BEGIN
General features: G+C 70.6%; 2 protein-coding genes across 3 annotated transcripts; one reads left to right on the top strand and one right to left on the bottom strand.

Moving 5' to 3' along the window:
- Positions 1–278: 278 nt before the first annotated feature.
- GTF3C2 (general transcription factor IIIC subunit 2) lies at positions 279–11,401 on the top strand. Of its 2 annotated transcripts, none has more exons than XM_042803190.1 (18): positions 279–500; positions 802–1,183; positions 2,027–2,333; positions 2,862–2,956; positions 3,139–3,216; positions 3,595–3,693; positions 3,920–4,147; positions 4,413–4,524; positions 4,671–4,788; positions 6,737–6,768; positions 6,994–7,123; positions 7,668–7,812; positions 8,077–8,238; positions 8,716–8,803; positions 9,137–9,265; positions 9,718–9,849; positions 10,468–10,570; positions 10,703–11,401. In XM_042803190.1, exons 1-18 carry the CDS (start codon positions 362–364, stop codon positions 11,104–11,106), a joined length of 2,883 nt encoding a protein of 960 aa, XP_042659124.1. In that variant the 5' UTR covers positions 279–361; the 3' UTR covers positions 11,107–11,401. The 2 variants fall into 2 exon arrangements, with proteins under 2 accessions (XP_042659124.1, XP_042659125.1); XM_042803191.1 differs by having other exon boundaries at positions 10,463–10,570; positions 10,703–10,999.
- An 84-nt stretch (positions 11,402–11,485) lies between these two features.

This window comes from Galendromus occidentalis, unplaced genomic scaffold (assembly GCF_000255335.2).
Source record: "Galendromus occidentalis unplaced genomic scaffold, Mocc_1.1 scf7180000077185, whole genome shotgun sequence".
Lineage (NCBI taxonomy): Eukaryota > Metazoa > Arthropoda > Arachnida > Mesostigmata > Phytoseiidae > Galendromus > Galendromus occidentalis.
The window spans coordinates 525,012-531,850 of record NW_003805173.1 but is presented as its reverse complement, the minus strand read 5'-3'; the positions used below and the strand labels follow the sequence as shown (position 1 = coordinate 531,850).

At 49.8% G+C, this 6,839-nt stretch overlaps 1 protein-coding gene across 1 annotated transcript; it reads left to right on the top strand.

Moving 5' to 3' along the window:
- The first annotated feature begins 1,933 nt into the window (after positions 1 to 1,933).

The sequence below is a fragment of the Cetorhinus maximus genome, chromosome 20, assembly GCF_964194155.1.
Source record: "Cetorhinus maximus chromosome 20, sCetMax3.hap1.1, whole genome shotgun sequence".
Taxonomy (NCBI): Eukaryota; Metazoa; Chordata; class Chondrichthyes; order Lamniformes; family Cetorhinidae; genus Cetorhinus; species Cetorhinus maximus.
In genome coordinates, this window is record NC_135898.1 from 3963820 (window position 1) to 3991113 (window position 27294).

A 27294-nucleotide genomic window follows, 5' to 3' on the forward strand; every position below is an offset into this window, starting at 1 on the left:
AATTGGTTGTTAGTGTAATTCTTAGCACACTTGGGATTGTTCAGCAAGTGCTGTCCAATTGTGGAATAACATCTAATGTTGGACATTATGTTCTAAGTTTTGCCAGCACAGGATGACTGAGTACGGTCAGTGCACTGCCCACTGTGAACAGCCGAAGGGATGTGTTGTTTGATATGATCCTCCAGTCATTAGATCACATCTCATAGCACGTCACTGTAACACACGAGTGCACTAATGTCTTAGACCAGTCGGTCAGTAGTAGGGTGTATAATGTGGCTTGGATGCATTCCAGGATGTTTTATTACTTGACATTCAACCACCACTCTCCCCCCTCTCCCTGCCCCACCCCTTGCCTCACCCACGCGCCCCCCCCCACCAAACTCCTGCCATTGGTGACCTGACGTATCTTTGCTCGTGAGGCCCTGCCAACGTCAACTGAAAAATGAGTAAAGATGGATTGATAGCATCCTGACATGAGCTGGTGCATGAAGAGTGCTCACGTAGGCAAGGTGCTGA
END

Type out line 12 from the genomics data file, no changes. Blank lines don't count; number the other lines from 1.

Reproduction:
- The first annotated feature begins 1,933 nt into the window (after positions 1 to 1,933).